This tune becomes a soundtrack for a film shot in a single take.
An “event” is of mythical nature there.
In a continuous search for the place, I even found by chance a village called Celiko, situated in Calabria. Chelik and Celico, two places connected by a vacillating thread of history. Roll the dice. Odessia is a barren scheme. To find the place, there was no need to go far. Obviously, there is the sea in Odesa, and there are lots of suitable places, but I needed something way more subtle. A coastal lake.
One of possible locations for shooting in Odesa, Karolino-Bugaz, December 2019
After all that wandering, it became obvious to me that a salt lake, Kuyalnik is the place.
Let’s imagine a coastal lake side. Probably fog, grey early morning.
One of possible locations to shoot the video, Kuyalnik, December 2019
No, it will be done differently. A sunny day in January. A green field somewhere near, so that it is not clear what season it is. A cliff. Obviously, there must be a cliff in the frame. The camera should be placed at the top, on the cliff.
A frame from the final video. “Even Further”, 2020, 15’12, 4K
A bus appears in the frame. It is a tourist bus. A guide gets out of the bus, she holds a leaf in one hand (well, yes, the branch from “Voice of Thin Silence”), and in the other, a sheet, a paper with text. A group of people gets out of the bus after her. Are they tourists? Maybe. Having stopped by the water, they listen attentively to the guide for several minutes. Then, they return to the bus. The bus leaves, leaving behind the same view: water afar and a tree moved by the wind.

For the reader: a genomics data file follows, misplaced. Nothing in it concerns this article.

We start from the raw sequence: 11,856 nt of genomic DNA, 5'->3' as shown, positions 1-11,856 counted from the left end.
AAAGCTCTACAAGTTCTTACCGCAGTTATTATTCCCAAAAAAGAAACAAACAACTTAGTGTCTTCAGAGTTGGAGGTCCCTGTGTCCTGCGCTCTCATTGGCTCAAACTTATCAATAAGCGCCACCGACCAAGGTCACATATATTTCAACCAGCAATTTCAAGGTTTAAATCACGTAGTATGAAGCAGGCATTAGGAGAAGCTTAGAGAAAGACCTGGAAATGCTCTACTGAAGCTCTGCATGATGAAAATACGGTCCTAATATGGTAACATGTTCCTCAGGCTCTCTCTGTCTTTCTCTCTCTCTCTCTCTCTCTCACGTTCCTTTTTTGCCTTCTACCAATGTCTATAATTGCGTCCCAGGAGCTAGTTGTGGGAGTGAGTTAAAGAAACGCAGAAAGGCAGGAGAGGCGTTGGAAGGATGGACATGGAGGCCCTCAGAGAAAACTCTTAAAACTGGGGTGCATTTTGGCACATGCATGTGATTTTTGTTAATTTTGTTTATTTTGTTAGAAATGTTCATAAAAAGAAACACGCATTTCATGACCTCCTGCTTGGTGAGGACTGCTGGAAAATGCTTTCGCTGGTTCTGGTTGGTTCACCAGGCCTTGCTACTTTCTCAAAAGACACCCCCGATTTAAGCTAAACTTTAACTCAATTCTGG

A desert landscape, for 9 minutes.
One may have an impression that it was a mirage.
Sergei Paradzhanov said:
“Cinema is mainly rhythm: breathing in and out in infinite sequence.”
Breath holding takes place here, for 9 minutes. As if nothing ever happened. Only the tree and the cliff.
The cliff is virtually a mountain!
Move any mountain!
“A trip to Mount Analogue may be considered also as movement along the inner landscape of experience, becoming different, as real as any physical experience.” A philosophical perspective on the landscape is needed here. There are no waves on Kuyalnik.
Along the waves of my memory. The only thing that remains in memory is the tune.
Will we never know what happened there and who all those people are? (Greetings, Yaroslav!).
An elusive monument to the tune, a place of pilgrimage for odd tourists.
Future is a random encounter with past.